Tererai Trent was 11 years old when she was married off to an abusive husband in her poor village in Zimbabwe, where polygamy is common. By age 18, she had given birth to four children, one of whom died of starvation because she couldn’t produce enough breast milk.
“It was a very abusive relationship,” Trent told Oprah Winfrey on Friday during the second day of the fourth annual Women in the World Summit. But Trent added: “When I was growing up, I was known as a tomboy. I would never refrain from a fight when I felt someone is bullying me.”
So she wrote her dream—traveling to the United States, getting a Ph.D., and returning to help her village—on a piece of paper and buried it under a rock. Now Trent holds a doctorate from Oklahoma State University and is working to build schools and educate girls and boys in her homeland.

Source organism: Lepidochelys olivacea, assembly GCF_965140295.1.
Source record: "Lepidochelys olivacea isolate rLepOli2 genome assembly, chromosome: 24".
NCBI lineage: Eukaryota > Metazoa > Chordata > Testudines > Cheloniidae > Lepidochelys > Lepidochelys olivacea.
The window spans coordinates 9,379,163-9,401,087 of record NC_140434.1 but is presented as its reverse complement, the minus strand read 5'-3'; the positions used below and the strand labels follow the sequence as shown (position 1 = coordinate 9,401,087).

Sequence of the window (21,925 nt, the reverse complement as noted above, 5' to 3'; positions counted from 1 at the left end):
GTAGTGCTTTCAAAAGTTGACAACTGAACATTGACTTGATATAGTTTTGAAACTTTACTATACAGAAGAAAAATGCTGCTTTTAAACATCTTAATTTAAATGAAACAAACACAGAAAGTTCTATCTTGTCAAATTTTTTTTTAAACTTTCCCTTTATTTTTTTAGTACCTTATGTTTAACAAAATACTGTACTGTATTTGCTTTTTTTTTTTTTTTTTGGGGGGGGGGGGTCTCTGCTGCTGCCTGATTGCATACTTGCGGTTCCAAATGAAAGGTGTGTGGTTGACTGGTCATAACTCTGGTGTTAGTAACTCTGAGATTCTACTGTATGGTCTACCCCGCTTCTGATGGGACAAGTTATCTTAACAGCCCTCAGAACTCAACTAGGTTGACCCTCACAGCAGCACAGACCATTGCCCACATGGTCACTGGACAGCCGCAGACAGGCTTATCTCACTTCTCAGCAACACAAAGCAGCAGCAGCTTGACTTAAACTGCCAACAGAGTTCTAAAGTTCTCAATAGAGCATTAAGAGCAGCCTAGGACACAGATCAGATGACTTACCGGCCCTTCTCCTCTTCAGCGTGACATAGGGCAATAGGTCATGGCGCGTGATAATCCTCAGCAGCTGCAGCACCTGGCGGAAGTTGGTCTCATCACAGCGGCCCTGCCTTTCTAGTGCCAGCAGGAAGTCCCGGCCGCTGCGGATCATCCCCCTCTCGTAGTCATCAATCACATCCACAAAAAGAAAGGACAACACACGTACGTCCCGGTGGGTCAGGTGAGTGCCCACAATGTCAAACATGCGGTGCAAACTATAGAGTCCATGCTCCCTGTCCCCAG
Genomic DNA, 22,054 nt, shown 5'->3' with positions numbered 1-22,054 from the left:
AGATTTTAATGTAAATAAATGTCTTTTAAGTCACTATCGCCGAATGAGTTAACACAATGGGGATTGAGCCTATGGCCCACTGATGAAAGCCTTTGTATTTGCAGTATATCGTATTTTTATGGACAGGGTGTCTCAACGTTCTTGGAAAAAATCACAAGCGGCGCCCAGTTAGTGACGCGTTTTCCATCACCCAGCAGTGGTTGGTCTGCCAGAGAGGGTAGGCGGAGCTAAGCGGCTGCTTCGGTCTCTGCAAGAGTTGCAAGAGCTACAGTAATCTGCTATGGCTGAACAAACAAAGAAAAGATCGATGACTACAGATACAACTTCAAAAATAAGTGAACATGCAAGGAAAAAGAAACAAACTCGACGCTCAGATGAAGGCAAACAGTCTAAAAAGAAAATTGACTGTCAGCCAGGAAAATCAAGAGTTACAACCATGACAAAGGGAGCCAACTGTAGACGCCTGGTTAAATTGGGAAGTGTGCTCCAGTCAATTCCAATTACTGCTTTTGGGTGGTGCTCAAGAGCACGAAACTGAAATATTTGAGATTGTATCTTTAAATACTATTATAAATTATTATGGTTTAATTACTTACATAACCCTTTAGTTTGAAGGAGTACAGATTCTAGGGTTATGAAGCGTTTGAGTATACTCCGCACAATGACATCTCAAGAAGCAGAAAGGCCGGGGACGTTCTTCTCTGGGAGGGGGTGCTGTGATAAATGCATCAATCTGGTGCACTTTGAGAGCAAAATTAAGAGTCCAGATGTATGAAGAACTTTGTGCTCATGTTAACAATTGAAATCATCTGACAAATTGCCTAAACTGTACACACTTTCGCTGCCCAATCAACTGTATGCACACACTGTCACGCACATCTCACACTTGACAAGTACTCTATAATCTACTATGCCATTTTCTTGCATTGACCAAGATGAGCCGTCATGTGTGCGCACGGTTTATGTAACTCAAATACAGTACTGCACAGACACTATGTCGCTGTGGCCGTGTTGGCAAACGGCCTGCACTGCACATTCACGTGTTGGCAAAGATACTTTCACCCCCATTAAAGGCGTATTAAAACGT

Winfrey, who calls Trent her personal “hero,” contributed a library to a school Trent built in Zimbabwe. During the discussion, the OWN founder pointed out that the education of girls is crucial to a positive transformation of society, but Trent said it’s also important to include boys in the classroom.
“When we educate boys, they will so be respectful of girls,” Trent told Winfrey, who earlier confided to the packed crowd that Trent was her favorite interview out of thousands she has conducted over 25 years on television. “If we don’t educate boys today, 100 years from now they will be talking about being marginalized by women.”
As the session ended, Winfrey presented an emotional Trent with a pink box full of thank-you letters from the children at the Zimbabwean school.